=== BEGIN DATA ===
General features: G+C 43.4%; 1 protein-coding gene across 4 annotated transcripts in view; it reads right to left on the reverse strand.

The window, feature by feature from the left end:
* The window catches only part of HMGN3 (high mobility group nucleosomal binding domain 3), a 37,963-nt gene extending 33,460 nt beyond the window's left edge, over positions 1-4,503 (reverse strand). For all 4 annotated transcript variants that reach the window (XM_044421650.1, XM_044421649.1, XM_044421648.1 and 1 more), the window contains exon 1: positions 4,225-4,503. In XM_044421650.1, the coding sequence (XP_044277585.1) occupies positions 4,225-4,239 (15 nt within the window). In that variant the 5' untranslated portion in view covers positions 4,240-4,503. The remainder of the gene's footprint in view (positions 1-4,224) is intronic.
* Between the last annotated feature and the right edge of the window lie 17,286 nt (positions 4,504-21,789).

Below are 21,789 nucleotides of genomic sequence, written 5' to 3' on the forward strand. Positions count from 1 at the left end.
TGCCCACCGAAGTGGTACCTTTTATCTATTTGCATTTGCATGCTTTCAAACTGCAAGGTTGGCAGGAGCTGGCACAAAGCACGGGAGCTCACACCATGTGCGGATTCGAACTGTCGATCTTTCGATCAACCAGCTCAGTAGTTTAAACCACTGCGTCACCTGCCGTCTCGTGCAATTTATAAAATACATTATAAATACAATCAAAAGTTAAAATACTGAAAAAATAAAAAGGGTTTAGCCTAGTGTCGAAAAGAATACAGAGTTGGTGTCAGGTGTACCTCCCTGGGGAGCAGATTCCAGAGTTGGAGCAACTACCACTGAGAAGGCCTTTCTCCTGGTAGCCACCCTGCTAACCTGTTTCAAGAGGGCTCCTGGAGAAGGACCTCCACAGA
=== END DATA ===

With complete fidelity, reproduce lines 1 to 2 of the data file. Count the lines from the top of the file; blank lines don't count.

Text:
General features: G+C 43.4%; 1 protein-coding gene across 4 annotated transcripts in view; it reads right to left on the reverse strand.

The window, feature by feature from the left end: